The National Prosecution Services (NPS) recorded a total of 152,741 drug cases filed under the administration of President Rodrigo Duterte.
However, a majority of those cases were often dismissed by the courts. If not, the accused commonly gets acquitted.
In a report from Rappler, NPS released their records showing the total number of filed cases while classifying whether they were resolved or dismissed. It identified the number of cases where the accused was prosecuted or acquitted. It also included the number of cases involving minors.
Cases in year 1
In 2016, Duterte’s first year in office, drug cases went up to 68,579. Almost two percent of the total numbers involved minors with 1,132 complaints.
The courts solved 8,051 of those drug-related complaints making up to 12 percent of 2016’s total. Roughly 28 percent of the solved cases resulted into prosecution as 2,241 led to the conviction of the accused.
A total of 2,617 cases were dismissed which constitutes 33 percent of the settled complaints while 27 percent of those or a total of 2,186 cases absolved the accused.
The remaining 12 percent with 1,007 cases were either suspended due to prejudicial questioning or transferred to other related agencies.
Numbers in 2017 and currently, 2018
After a year, drug cases filed increased by three percent. In 2017, the NPS filed 70,706 drug cases in courts with 1,645 cases involving minors.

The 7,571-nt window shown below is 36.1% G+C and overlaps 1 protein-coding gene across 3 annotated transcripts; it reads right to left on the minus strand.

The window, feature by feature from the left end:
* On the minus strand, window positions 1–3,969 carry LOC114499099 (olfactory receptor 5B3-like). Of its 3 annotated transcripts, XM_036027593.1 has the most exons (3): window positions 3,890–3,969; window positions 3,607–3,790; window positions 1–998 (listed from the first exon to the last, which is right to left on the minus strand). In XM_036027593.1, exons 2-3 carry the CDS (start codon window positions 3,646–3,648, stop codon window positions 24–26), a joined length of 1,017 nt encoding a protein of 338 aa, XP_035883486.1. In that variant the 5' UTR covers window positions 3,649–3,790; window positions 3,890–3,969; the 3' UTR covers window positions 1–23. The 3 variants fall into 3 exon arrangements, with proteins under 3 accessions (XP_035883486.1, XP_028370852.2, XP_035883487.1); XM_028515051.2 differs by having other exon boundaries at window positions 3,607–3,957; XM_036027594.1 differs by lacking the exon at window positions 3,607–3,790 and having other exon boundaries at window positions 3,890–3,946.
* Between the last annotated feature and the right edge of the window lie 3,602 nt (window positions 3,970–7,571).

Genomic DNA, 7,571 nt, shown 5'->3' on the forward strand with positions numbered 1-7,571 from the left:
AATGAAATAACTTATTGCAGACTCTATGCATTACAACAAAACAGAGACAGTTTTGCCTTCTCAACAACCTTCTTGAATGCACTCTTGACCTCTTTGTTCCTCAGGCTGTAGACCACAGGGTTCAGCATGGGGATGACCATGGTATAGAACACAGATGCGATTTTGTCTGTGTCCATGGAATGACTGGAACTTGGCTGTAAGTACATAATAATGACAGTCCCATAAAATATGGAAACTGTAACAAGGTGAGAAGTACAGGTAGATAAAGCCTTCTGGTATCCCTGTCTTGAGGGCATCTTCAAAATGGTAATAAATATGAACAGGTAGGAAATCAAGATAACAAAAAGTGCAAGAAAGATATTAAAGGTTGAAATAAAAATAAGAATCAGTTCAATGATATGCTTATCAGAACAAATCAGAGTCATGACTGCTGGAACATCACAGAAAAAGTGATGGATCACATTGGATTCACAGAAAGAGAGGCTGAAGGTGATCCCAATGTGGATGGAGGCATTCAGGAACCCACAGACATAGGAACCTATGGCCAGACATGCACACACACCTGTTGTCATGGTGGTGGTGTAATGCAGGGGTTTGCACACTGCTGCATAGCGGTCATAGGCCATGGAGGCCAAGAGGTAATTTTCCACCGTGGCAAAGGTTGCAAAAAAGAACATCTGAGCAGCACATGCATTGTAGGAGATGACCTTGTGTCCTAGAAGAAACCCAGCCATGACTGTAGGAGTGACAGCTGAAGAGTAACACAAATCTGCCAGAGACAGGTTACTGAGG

The court resolved 21,383 of those cases, with 7,011 resulting in convictions, 5,270 cases leading to dismissals, and 6,353 acquittals.
Proceedings for 2,749 drug cases, which constitutes 13 percent of the resolved cases were either suspended due to prejudicial questioning or referred to other agencies.
The first quarter of 2018 had a total of 13,176 drug cases. Almost 68 percent were resolved by the courts with 9,030 cases. Among those resolved were 5,693 convictions, 1,060 dismissals, and 1,713 acquittals.
Technicality conflicts result in the dismissal of cases
Department of Justice Secretary Menardo Guevarra said he was concerned about the high rate of dismissals of court cases.
“Often the main reason for dismissal is technical — that is, failure to observe procedural requirements, particularly on the chain of custody of the drugs seized,” Guevarra said.
Guevarra also urged law enforcers to collaborate with the justice department in order to lessen the number of dismissed cases due to technicalities.